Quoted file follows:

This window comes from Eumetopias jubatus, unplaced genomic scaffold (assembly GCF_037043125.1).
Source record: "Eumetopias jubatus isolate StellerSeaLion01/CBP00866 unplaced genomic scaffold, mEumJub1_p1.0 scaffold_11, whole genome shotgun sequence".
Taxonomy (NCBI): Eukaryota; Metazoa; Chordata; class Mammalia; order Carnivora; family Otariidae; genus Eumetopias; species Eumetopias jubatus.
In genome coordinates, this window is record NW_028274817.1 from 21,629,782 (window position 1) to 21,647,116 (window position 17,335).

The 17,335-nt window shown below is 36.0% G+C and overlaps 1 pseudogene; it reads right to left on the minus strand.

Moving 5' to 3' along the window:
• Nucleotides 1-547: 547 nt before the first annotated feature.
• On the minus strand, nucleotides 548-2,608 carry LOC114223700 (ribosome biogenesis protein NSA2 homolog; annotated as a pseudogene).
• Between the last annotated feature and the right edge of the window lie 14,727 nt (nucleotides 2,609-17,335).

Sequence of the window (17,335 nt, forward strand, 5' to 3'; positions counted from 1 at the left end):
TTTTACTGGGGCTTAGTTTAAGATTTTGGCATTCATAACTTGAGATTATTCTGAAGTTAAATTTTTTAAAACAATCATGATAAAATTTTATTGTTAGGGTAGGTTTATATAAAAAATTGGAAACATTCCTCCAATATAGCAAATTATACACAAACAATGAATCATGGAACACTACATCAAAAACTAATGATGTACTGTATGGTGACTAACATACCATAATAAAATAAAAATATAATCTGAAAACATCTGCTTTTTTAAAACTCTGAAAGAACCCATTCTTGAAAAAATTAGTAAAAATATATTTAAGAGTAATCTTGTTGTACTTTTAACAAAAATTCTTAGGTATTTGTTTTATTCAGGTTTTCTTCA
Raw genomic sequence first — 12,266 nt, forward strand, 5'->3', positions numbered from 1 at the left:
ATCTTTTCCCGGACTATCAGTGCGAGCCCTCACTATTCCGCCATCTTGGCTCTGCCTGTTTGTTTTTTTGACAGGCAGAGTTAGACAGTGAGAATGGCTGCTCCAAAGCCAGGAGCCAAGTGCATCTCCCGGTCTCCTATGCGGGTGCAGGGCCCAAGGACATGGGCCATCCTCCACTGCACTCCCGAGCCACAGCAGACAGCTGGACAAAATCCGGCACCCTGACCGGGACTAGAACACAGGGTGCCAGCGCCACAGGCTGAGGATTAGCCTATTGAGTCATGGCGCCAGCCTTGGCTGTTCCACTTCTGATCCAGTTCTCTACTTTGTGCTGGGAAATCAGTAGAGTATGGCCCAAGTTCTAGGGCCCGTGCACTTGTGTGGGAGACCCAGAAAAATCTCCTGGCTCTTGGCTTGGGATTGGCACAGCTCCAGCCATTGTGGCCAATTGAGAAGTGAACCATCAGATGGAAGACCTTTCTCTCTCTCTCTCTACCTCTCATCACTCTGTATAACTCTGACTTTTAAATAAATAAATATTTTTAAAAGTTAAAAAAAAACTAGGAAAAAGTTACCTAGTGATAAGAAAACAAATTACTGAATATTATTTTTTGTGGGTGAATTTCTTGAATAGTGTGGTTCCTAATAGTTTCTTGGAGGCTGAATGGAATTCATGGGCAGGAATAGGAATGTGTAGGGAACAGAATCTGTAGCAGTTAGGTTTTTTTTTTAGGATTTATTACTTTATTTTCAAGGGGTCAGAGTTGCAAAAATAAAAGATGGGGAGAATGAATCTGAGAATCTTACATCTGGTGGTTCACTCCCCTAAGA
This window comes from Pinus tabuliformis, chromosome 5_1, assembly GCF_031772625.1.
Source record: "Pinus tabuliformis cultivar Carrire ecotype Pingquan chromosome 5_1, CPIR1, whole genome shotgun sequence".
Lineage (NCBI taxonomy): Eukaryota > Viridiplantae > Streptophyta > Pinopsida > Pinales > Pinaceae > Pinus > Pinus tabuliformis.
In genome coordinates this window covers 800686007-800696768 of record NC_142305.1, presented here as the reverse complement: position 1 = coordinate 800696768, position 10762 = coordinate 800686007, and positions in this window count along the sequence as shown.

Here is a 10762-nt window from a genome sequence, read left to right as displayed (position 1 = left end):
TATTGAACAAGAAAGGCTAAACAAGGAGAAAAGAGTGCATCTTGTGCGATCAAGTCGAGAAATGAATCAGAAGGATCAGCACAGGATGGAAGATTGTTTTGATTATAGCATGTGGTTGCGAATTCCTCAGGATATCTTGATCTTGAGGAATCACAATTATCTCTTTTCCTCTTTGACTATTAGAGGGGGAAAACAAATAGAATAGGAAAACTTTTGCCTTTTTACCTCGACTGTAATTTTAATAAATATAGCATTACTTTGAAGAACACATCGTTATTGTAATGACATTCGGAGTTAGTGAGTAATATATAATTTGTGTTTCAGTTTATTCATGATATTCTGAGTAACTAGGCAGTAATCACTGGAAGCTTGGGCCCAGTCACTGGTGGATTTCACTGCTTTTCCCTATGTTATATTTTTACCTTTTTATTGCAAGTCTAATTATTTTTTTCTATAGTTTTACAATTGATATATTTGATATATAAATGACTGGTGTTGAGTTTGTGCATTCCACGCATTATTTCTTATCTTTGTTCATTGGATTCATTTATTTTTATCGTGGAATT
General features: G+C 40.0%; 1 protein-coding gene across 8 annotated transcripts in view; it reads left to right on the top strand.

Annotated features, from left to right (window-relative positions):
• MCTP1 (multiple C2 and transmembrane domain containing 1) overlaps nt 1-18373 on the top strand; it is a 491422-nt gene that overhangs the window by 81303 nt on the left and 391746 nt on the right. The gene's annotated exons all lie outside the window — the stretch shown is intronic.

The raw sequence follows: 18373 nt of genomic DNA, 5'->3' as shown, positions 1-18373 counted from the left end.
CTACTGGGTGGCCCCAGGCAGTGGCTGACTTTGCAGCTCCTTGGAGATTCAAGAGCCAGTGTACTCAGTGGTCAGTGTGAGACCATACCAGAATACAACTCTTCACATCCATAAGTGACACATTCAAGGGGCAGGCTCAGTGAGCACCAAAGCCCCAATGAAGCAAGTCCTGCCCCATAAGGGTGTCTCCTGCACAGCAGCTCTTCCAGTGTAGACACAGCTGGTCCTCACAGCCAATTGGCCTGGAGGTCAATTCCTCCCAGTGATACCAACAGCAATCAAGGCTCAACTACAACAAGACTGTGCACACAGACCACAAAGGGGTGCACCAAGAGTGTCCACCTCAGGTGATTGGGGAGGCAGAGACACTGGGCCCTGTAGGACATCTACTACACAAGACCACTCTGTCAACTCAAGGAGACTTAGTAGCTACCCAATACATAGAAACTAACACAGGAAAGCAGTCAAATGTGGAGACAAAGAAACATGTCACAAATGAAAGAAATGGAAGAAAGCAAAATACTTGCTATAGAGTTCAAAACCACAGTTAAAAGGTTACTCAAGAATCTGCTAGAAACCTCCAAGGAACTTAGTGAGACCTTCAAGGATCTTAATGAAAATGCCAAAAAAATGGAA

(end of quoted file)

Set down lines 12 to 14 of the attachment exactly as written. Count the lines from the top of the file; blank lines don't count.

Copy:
Raw genomic sequence first — 12,266 nt, forward strand, 5'->3', positions numbered from 1 at the left:
ATCTTTTCCCGGACTATCAGTGCGAGCCCTCACTATTCCGCCATCTTGGCTCTGCCTGTTTGTTTTTTTGACAGGCAGAGTTAGACAGTGAGAATGGCTGCTCCAAAGCCAGGAGCCAAGTGCATCTCCCGGTCTCCTATGCGGGTGCAGGGCCCAAGGACATGGGCCATCCTCCACTGCACTCCCGAGCCACAGCAGACAGCTGGACAAAATCCGGCACCCTGACCGGGACTAGAACACAGGGTGCCAGCGCCACAGGCTGAGGATTAGCCTATTGAGTCATGGCGCCAGCCTTGGCTGTTCCACTTCTGATCCAGTTCTCTACTTTGTGCTGGGAAATCAGTAGAGTATGGCCCAAGTTCTAGGGCCCGTGCACTTGTGTGGGAGACCCAGAAAAATCTCCTGGCTCTTGGCTTGGGATTGGCACAGCTCCAGCCATTGTGGCCAATTGAGAAGTGAACCATCAGATGGAAGACCTTTCTCTCTCTCTCTCTACCTCTCATCACTCTGTATAACTCTGACTTTTAAATAAATAAATATTTTTAAAAGTTAAAAAAAAACTAGGAAAAAGTTACCTAGTGATAAGAAAACAAATTACTGAATATTATTTTTTGTGGGTGAATTTCTTGAATAGTGTGGTTCCTAATAGTTTCTTGGAGGCTGAATGGAATTCATGGGCAGGAATAGGAATGTGTAGGGAACAGAATCTGTAGCAGTTAGGTTTTTTTTTTAGGATTTATTACTTTATTTTCAAGGGGTCAGAGTTGCAAAAATAAAAGATGGGGAGAATGAATCTGAGAATCTTACATCTGGTGGTTCACTCCCCTAAGA
This window comes from Pinus tabuliformis, chromosome 5_1, assembly GCF_031772625.1.